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Dealing with The Emotional Hardships of Bankruptcy

Financial pressures can be extremely stressful and hard to deal with. When the debt becomes overwhelming, filing for bankruptcy may be the only reasonable option to get you through your tough situation. Unfortunately, the bankruptcy process can add more stress to your current situation. However, to get through the process efficiently, it is essential to control your emotions.

There are some things you can do to help get through the emotional pressures of bankruptcy. It is always important to keep a positive frame of mind. You must first understand and acknowledge that you are going through a tough time, and that this process is here to help you get a fresh start so you can get your life back on track. The problem is that even the most mentally strong people must still deal with the possible stressors that come with bankruptcy.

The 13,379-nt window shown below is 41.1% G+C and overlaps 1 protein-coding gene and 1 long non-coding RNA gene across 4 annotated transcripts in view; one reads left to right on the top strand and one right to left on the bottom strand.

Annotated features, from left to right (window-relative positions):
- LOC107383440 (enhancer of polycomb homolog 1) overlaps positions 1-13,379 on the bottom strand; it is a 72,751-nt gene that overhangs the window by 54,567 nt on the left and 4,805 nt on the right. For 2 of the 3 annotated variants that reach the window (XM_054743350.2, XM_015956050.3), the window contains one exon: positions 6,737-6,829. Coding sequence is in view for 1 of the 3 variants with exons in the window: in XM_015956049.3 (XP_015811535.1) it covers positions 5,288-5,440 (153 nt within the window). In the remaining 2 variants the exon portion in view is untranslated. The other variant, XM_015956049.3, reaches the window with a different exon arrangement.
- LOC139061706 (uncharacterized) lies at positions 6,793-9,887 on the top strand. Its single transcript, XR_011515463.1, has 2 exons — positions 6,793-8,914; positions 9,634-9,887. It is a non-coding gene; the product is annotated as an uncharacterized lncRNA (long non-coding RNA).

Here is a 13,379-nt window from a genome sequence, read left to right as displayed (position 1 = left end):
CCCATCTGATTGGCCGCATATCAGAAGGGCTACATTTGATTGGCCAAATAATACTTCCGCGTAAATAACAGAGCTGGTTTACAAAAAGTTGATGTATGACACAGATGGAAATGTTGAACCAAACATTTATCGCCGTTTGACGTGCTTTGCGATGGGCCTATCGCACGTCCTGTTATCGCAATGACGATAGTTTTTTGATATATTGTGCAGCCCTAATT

As a person interested in stress-management techniques, I find bankruptcy to be among the primary causes of stress. When your debt gets too high, whether it’s from medical bills or other types of credit buildup, the stress can be severe because your situation may seem hopeless. Because of this, to me, it seemed that the mental techniques as described above were not enough to help manage the situation. I decided to do a little digging to see if there were any practical actions stressed debtors could do to help them get through the bankruptcy process.

I came across a thorough article that explained that the key technique to help deal with bankruptcy is to have someone on your side that knows and understands the process. With the unknown comes a sense of helplessness and desperation. The article stressed that if you have an expert on your side, they can walk you through the process and shed light on an unclear situation. Not only can a person with knowledge help you in this way, but he or she can also be someone to talk to and help give that emotional stability you need.